Trading their two fourth round picks to Montreal, the Jets then selected Stouffville Spirit defender Brennan Serville at the Canadiens spot in the third round. Serville is a highly-mobile blueliner with good size and hockey sense who spurned the Sudbury Wolves of the OHL in order to pursue an NCAA scholarship. His decision to return to the OJHL and sift through college offers proved to be an astute one, as Serville was able to secure a highly sought-after spot on the University of Michigan freshman squad next year. In the meantime, the 6’3 defenseman was chosen to play for Canada in the World Junior A Challenge and was an integral part of the Spirit’s strong playoff push. After a 30 point season in 36 regular season games, Serville scored twice and added 10 assists in 19 playoff games before Stouffville bowed out to the eventual champions from Waterloo in the semi-finals. A longer-term project, Serville will benefit from the elite coaching of Red Berenson’s staff in Ann Arbor.

Zachary Yuen, D – Tri-City Americans (WHL)
4th round, 119th overall
Height: 6’0 Weight: 196 lbs

Using their extra fifth and seventh round picks to trade up with Anaheim, the Jets secured one of the higher-value selections in Zachary Yuen. Already being described as a potential steal of the draft, Yuen is an excellent skater with some of the sharpest turns and strongest acceleration amongst available defenders. Yuen is also an insightful passer and has a bullet shot. Although not overly large, Yuen is a compact 6’0 and 200 lbs and does not hesitate to leap to his teammate’s defense when needed. Scoring just eight times in 72 games and adding 24 assists, Yuen will be counted on to take a much larger offensive role with the Americans next season. Seemingly content to play a steady two-way game this year, Yuen has the toolbox to take on a much more impactful role from the blue line.

Austen Brassard, RW – Belleville Bulls (OHL)
5th round, 149th overall
Height: 6’2 Weight: 188 lbs

Using the pick acquired from San Jose in the Ben Eager trade, the Jets selected a strapping winger who bears some comparison to the pugnacious Sharks forward. The 6’2 right winger from Windsor plays a scrappy grinding game and acquitted himself well when dropping the gloves six times during the OHL season. Playing on one of the weaker OHL teams, Brassard managed 19 goals in 67 games but his offensive game will need more support if he is to develop a scoring touch. A north-south player with good hockey sense who plays a determined game in the corners, Brassard needs to work on his skating and his ability to create scoring chances for himself.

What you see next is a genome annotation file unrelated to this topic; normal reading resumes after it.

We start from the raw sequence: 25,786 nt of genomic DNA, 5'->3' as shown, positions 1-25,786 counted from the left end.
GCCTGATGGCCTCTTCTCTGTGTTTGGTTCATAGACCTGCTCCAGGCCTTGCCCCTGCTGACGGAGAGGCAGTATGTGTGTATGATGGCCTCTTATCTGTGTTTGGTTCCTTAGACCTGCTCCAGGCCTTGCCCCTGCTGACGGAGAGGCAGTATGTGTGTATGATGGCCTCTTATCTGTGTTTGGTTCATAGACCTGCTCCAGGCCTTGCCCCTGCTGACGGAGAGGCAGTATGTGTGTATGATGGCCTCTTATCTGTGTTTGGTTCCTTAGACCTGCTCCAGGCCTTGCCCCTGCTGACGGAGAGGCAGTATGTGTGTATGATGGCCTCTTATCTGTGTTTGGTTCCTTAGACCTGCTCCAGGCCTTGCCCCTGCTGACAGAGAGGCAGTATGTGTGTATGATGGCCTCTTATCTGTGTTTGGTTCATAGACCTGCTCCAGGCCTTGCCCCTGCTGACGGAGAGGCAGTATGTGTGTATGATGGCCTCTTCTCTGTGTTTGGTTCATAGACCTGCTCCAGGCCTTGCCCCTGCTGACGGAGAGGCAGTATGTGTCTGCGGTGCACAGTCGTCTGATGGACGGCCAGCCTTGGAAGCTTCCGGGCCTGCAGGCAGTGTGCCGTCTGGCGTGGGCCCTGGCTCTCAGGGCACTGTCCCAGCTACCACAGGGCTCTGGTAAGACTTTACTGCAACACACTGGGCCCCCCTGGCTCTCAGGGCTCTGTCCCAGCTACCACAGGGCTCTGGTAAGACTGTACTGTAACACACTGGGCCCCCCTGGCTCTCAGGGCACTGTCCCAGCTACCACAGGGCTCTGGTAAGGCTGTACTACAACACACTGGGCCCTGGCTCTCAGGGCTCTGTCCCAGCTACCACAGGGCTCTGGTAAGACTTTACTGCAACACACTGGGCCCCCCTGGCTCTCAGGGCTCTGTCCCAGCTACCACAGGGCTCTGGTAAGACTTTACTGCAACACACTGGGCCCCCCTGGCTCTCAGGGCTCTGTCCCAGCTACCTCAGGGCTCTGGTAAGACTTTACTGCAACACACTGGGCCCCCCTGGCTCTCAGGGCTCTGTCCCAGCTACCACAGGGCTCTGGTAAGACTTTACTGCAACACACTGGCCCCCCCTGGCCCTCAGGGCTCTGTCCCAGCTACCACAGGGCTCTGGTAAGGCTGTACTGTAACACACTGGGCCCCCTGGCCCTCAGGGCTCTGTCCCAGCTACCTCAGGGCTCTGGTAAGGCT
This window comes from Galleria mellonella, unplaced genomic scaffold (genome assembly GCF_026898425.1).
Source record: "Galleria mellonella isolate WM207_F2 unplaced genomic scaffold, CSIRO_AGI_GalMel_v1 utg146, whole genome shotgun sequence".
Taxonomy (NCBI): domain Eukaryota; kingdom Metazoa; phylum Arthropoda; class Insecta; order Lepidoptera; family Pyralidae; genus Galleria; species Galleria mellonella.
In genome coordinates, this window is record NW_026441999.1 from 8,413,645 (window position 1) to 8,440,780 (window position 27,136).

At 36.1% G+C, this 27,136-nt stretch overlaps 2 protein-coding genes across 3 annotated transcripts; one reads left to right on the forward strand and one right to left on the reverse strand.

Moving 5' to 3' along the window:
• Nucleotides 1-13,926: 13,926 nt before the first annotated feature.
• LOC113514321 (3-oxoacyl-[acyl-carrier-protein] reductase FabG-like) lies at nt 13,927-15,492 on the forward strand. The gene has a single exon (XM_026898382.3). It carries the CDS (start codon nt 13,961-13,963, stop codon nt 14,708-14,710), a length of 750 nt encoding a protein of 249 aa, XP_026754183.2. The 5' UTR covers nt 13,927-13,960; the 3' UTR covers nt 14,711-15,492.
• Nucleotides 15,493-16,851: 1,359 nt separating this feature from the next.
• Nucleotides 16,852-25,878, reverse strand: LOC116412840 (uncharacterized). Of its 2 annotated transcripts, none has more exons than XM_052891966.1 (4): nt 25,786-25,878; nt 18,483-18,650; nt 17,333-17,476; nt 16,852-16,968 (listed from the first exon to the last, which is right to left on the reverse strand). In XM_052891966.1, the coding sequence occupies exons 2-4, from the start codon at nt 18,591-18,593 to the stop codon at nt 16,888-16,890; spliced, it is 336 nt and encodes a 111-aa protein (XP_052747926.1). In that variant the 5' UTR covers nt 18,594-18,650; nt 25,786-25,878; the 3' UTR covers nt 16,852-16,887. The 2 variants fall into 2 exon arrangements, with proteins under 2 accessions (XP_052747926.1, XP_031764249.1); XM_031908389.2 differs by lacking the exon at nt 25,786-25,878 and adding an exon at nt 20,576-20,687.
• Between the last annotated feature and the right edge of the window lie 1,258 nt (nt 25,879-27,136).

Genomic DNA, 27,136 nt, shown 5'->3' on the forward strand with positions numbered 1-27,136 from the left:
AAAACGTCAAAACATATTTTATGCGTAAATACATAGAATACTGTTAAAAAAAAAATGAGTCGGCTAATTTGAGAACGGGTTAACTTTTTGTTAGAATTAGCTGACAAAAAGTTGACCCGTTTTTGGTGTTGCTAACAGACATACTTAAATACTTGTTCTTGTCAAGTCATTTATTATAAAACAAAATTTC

Jason Kasdorf, G – Portage Terriers (MJHL)
6th round, 157th overall
Height: 6’3 Weight: 178 lbs

Just when the excitement over the return of the Jets to the draft table was beginning to wane, the selection of a home-town hero in the sixth round blew the roof off the Jets draft party. The backstop to the Manitoba Junior Hockey League champion Portage Terriers, Kasdorf was one of many reclaimed Jets fans who filled the Xcel Center to share their pride in returning to the NHL brotherhood. Ranked 10th amongst North American Goalies by NHL Central Scouting, Kasdorf was no token Manitoban selected to please the fans however. The 6’3 netminder has the size that NHL scouts covet amongst goalies and showed a fierce competitive drive during the Terriers playoff run. Committed to RPI’s hockey program next season, Kasdorf will benefit from playing behind a stingy defense that was amongst the toughest in the ECAC to score against.

Aaron Harstad, D – Green Bay Gamblers (USHL)
7th round, 187th overall
Height: 6’2 Weight: 199 lbs

A smooth-skating defenseman with a hard shot, Harstad was ranked 86th overall amongst North American skaters prior to the draft. Harstad’s slip to the 7th round may be explained mainly by lack of viewing time as he was 6th and 7th on the Gambler’s defense corp this year when everyone was healthy and was perhaps overshadowed by his flashier and more productive teammate Andy Welinski, taken 83rd overall by Anaheim. A first-team All-State player last year in Wisconsin, Harstad dominated as a high-schooler thanks to his impressive speed and mobility. Born in Minnesota and raised across the Wisconsin border in Moorhead, Harstad was selected to play for the USA at the U-17 level. Committed to play at Colorado College, Harstad plans to play another season in Green Bay before testing his mobility and strength against WCHA players.